Grey Gardens Reviews
Having already seen the original documentary of Grey Gardens (1975) I'm well aware of the history behind Edith "Bid Edie" Ewing Bouvier Beale and her daughter "Little Edie". For audiences to appreciate this film in its entirety they really must be familiar with the documentary, because otherwise it could easily be a tedious experience to be constantly flipping back and fourth between the contemporary recreation of the documentary process that was captured by Albert and David Maysles in 1975 and the contextualization behind the subjects that they covered. This film is a companion piece to the documentary which expands upon the lives of the Beales and the process of the documentary itself, so as a standalone piece it doesn't necesarrily carry the strength to stand on its own two feet with the most entertainment value. But the film must be viewed as a companion piece; as it is an expansion on an iconic documentary and a prequel at the same time. In that regard there is much satisfactory filmmaking to compensate for its narrative structure.
The Grey Gardens documentary has already established what historical relevance the characters have, so Michael Sucsy's film chooses to expand upon the mother-daughter relationship that was touched upon and precisely what lead to the events chronicled in the original documentary as well as what happened following it. The final act of the film is not the most interesting as the depiction of the succeeding events to the documentary plays out more like an epilogue than a necesarry narrative piece, and the short running time of the film means that all this wraps up with a bit too much optimism for its own good rather than taking the time to develop things to a more appropriate extent. Still, the preceding story elements are certainly enough to suffice.
The story itself is supported by a script which is accurate in capturing the true nature of its subjects and a realistic sense of drama stemming from the mother-daughter relationship. It is a compelling analysis of its characters, even if it is a rather familiar one. Familiar not just in the sense that the story was covered by the documentary but also by the fact that the film occasionally slips into melodramatic territory and becomes driven by cliche plot points. The success of the film stems more from the fact that Michael Suczy is able to wring some genuine drama out of the material with stylish directorial work. He really bolsters the credibility of the story because although it only occurs within a handful of settings, the detailed production design and costumes ensures that the intentions of capturing the story's timeframe are consistently accurate. The colour scheme evokes the feeling of a film from the classical era to reinforce this. Of course the best visual asset that Grey Gardens has to boast is the fact that its small budget is used properly enough to reconstruct its titular estate with grand accuracy. By contrast to the extensive dilapidated damage depicted in the actual setting, the accuracy in the design of the setting is a thing of beauty. Michael Suczy captures the style and substance of Grey Gardens with plenty of grace, bolstering the feature through some of its lesser moments.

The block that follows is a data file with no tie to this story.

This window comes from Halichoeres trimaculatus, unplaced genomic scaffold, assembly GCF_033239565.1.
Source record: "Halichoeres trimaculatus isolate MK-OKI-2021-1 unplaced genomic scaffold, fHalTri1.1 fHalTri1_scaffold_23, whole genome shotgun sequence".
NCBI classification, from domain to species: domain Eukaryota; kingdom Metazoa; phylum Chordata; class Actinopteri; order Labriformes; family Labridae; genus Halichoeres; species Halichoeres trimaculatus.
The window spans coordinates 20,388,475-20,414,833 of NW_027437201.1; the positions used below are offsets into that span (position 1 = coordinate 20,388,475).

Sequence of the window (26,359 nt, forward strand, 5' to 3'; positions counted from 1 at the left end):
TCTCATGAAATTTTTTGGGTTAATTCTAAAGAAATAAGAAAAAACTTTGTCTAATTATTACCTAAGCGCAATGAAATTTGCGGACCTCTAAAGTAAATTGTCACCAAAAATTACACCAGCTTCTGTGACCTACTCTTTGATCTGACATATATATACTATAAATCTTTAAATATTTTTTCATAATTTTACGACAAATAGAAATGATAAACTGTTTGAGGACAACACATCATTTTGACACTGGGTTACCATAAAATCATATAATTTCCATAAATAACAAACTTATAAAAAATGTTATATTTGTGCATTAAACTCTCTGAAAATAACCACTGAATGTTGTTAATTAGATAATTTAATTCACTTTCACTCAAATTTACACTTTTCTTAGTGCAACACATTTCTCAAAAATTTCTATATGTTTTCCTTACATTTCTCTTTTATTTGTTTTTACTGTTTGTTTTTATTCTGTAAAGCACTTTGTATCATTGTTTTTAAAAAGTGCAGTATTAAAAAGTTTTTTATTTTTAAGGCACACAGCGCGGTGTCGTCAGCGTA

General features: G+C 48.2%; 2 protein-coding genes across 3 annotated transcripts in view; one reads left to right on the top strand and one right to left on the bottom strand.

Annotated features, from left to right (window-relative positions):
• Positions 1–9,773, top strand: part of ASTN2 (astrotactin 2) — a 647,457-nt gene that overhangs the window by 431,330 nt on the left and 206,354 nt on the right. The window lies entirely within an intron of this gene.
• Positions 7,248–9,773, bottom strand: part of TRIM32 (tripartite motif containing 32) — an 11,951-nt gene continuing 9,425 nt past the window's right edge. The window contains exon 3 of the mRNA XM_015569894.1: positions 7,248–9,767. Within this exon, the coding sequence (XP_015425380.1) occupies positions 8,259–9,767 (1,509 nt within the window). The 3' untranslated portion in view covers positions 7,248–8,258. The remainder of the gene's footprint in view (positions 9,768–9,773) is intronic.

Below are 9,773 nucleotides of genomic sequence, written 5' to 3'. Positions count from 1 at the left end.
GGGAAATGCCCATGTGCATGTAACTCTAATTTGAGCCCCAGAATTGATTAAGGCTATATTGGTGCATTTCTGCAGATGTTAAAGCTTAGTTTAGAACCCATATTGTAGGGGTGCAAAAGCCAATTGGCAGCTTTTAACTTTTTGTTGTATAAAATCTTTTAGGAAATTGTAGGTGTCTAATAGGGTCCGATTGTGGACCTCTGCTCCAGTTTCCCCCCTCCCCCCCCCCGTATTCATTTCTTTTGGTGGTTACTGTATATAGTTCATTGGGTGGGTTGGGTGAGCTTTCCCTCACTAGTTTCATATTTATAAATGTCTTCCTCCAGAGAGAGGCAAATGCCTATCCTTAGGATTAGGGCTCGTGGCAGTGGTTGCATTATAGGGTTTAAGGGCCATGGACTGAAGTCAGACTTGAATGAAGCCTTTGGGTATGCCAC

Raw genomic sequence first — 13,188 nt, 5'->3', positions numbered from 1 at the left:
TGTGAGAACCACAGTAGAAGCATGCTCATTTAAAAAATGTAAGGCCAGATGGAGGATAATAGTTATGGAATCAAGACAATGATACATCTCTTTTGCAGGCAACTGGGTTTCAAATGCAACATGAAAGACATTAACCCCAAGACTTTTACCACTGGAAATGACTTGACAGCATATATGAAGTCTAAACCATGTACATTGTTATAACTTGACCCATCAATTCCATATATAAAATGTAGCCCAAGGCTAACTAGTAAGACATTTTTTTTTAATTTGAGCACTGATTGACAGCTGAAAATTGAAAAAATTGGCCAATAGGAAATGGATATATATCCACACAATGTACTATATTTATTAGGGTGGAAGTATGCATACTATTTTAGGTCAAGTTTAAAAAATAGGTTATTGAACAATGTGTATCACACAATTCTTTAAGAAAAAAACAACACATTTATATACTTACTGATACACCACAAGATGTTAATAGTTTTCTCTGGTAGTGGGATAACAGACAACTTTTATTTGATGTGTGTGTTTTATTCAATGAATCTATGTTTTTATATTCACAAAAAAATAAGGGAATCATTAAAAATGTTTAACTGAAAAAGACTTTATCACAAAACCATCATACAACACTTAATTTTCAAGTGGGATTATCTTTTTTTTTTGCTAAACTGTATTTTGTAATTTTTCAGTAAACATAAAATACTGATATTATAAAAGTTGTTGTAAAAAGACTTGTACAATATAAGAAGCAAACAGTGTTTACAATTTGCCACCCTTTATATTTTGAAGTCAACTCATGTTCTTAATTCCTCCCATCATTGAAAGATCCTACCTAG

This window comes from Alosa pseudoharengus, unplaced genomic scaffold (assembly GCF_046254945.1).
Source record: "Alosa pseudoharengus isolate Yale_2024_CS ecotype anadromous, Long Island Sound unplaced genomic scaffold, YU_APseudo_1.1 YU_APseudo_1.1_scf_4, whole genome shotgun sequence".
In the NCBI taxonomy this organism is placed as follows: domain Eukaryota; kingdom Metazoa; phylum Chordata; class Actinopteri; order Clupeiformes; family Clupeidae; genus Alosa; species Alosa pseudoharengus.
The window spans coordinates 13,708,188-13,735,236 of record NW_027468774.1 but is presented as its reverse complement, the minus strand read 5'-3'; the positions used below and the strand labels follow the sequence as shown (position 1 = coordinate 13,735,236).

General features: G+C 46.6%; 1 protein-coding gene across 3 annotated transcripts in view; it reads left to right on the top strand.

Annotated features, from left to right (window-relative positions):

But it's truly the cast who deserve the credit for such a magnificent accomplishment with Grey Gardens.
Drew Barrymore has long been an actress I've admired, but never has she faced a challenge to the same extent as Grey Gardens. Though she's well-known largely for her work in comedy films, Grey Gardens is a film she is truly challenged by yet refuses to hold back on. One of the first things Drew Barrymore is challenged to do in Grey Gardens is to re-enact footage from the original documentary which gives viewers an immediate chance to grasp the extent of accuracy that she maintains over capturing Edith "Little Edie" Bouvier Beale is purely remarkable. Her detail ranges from articulation of the woman's accent to a sense of grace in every slight movement she performs. Drew Barrymore captures multiple sides to the woman, starting from her ambitious days of youth and developing it into the woman seen in the documentary as her ill-fated life unfolds in front of her. You can just sit and watch as Drew Barrymore transforms herself in Grey Gardens and finds a new level of dramatic charisma within her which has laid dormant for too long and is finally available to see in all its glory. Drew Barrymore's performance is one of the finest of her career, and its a testament to her long underutilized dramatic skills in a powerful form.
Jessica Lange also delivers a powerhouse effort. The dual Academy Award-winner has proven many times just how easily she can capture any role she wishes to take on, and Grey Gardens is another credible entry into her filmography of long success. She looks the part perfectly and maintains a real sense of internal emotional struggle which she restrains well enough to deliver a gracefully subtle effort. But of course the real achievement comes from her chemistry with Drew Barrymore. Jessica Lange's combination of strength and frailty creates an accurate depiction of Edith "Bid Edie" Ewing Bouvier Beale, and the combination of her and Drew Barrymore works together to create a truly memorable spectacle of acting.
Jeanne Tripplehorn's small appearance as Jacqueline Kennedy Onassis captures the appearance of the woman perfectly while her chemistry with Jessica Lange provides a powerful dramatic moment for the both of them.
Grey Gardens' limited narrative relies on the viewer's familiarity with the documentary of the same name to provide a greater appreciation and deeper understanding of the film, but with Drew Barrymore's finest dramatic efforts leading the film and a powerful chemistry with Jessica Lange to support her, it ends up being an appropriate companion piece to the Maysles brothers film.